Although Wal-Mart Stores has picked up the pace of its Neighborhood Market openings, the chain is losing aggregate share in roughly one-third of its markets in which it operates those stores, according to an analysis by BMO Capital.

In a report released Tuesday, BMO analyst Kelly Bania said Walmart has lost market share in four of the top 10 markets in which the chain operates Neighborhood Market stores between 2010 and 2013, including slight market share declines in its two largest markets by store count, Dallas-Fort Worth and Phoenix, respectively. Walmart’s share is also down in Las Vegas and Houston, Bania added.

The data suggests that “Neighborhood Markets may be less of a threat than expected” to conventional grocers like Kroger and that the concept in some cases may be cannibalizing sales from larger Supercenters in the same market.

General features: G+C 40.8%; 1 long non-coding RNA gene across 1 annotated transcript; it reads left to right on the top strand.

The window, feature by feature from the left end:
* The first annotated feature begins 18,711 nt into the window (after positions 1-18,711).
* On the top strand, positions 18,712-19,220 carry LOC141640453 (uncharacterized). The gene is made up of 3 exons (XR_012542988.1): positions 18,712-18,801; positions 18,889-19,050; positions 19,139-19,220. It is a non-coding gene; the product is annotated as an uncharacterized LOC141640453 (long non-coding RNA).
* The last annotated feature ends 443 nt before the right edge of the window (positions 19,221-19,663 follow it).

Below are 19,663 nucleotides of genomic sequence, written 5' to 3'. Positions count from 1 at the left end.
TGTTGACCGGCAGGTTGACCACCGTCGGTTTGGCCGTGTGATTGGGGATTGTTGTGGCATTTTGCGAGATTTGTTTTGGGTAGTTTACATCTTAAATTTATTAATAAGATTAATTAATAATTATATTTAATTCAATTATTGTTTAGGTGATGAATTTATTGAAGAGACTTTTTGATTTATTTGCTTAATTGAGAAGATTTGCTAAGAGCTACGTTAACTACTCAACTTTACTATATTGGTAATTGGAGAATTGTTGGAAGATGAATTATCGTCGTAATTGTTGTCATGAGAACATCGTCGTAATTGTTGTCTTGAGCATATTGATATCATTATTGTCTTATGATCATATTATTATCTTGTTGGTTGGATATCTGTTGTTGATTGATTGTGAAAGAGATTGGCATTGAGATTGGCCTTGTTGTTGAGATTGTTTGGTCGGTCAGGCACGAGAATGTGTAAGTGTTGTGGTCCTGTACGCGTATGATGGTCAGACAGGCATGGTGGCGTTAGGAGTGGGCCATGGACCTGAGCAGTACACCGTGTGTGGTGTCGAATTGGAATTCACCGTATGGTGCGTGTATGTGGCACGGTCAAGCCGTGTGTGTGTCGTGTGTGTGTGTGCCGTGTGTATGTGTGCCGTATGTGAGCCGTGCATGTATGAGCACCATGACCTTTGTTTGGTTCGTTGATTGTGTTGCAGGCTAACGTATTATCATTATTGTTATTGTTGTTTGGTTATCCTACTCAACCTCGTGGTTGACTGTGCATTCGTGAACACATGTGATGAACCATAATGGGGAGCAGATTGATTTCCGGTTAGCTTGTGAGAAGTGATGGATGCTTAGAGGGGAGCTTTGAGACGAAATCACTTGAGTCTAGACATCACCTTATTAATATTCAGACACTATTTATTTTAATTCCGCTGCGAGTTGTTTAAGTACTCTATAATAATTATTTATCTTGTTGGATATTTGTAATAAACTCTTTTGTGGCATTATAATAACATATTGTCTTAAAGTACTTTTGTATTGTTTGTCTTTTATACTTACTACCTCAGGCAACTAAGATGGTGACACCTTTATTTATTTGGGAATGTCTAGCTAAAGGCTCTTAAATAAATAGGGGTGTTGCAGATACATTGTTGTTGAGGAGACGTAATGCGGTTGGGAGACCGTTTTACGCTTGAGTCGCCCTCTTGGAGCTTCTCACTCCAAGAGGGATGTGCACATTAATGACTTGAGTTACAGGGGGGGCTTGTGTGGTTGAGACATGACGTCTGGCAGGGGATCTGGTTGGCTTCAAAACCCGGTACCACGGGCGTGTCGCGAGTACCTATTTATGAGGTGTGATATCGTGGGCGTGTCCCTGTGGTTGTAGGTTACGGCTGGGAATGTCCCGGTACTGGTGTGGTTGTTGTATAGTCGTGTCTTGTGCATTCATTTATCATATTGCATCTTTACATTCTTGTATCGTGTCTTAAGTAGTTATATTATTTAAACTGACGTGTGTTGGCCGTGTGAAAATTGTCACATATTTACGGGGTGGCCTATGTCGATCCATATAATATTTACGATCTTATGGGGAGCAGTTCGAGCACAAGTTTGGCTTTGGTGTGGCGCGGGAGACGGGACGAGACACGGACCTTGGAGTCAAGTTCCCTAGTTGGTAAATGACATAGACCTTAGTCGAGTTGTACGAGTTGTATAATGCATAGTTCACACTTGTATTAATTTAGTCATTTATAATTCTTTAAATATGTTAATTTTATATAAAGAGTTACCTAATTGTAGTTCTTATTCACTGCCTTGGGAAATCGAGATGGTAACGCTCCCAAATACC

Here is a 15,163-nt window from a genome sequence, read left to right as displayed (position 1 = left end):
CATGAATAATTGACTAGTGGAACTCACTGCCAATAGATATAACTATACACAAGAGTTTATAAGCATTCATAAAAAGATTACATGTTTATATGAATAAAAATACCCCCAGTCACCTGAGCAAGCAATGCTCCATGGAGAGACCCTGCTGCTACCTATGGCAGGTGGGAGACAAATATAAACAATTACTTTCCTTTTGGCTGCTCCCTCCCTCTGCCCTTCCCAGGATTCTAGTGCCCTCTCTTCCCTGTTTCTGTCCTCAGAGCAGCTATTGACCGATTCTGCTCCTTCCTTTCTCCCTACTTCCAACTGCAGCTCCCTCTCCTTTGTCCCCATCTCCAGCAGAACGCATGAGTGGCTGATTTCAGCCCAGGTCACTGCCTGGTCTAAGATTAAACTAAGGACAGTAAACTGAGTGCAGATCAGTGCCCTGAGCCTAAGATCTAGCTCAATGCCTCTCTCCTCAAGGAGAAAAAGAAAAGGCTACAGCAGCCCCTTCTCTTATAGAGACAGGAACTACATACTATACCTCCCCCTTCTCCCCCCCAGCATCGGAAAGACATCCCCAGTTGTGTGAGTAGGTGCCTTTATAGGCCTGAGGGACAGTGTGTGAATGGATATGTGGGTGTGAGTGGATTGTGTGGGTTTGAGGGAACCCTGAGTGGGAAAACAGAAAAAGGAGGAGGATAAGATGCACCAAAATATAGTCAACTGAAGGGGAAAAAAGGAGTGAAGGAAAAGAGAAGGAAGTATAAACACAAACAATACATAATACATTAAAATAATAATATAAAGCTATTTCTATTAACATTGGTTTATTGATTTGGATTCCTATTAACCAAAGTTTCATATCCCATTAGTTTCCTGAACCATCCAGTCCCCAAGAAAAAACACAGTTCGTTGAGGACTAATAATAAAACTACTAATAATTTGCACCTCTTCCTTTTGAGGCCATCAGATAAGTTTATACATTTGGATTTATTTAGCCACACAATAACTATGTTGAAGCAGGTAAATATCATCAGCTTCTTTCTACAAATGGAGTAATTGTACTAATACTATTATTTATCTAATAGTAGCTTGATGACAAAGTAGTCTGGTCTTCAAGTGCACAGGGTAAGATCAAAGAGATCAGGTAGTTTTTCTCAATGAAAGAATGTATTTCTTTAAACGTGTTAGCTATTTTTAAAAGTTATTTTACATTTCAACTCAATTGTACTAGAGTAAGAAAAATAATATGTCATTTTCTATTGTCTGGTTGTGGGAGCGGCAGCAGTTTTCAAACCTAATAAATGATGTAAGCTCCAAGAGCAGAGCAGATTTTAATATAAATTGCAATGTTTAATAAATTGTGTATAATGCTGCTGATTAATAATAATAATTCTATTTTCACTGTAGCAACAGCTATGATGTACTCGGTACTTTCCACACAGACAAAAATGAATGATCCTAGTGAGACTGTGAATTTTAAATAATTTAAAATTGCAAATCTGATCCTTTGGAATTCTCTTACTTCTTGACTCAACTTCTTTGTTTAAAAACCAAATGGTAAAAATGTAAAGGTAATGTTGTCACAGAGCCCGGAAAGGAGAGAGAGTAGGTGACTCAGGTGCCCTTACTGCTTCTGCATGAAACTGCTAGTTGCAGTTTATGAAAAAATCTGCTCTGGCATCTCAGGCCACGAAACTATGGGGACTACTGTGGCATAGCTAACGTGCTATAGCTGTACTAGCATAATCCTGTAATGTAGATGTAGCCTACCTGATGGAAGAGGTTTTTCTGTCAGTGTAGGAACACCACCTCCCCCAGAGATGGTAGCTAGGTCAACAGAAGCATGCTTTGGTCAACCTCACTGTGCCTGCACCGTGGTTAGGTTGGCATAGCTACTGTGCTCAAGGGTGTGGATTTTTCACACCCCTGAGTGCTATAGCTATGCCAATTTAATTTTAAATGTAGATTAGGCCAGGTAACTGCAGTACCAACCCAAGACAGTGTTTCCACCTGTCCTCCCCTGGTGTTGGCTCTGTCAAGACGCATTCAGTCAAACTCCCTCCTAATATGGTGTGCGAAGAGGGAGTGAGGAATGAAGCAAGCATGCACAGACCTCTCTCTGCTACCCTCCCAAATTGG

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Speaking at the retailer’s annual meeting last month, Bill Simon, Walmart’s U.S. CEO, acknowledged that Neighborhood Market stores had a slight cannibalization effect on Supercenters in some markets, but said it was not significant in assessing the larger marketplace.

The report also noted that Walmart Supercenters appear challenged by declining populations in rural markets. Almost half of Walmart’s Supercenters are located in communities with populations of less than 500,000. According to the report, 83% of those communities showed population declines from 2012-2013.

Bania presented the data in a note upgrading Kroger based in part on the analysis of the Walmart threat.

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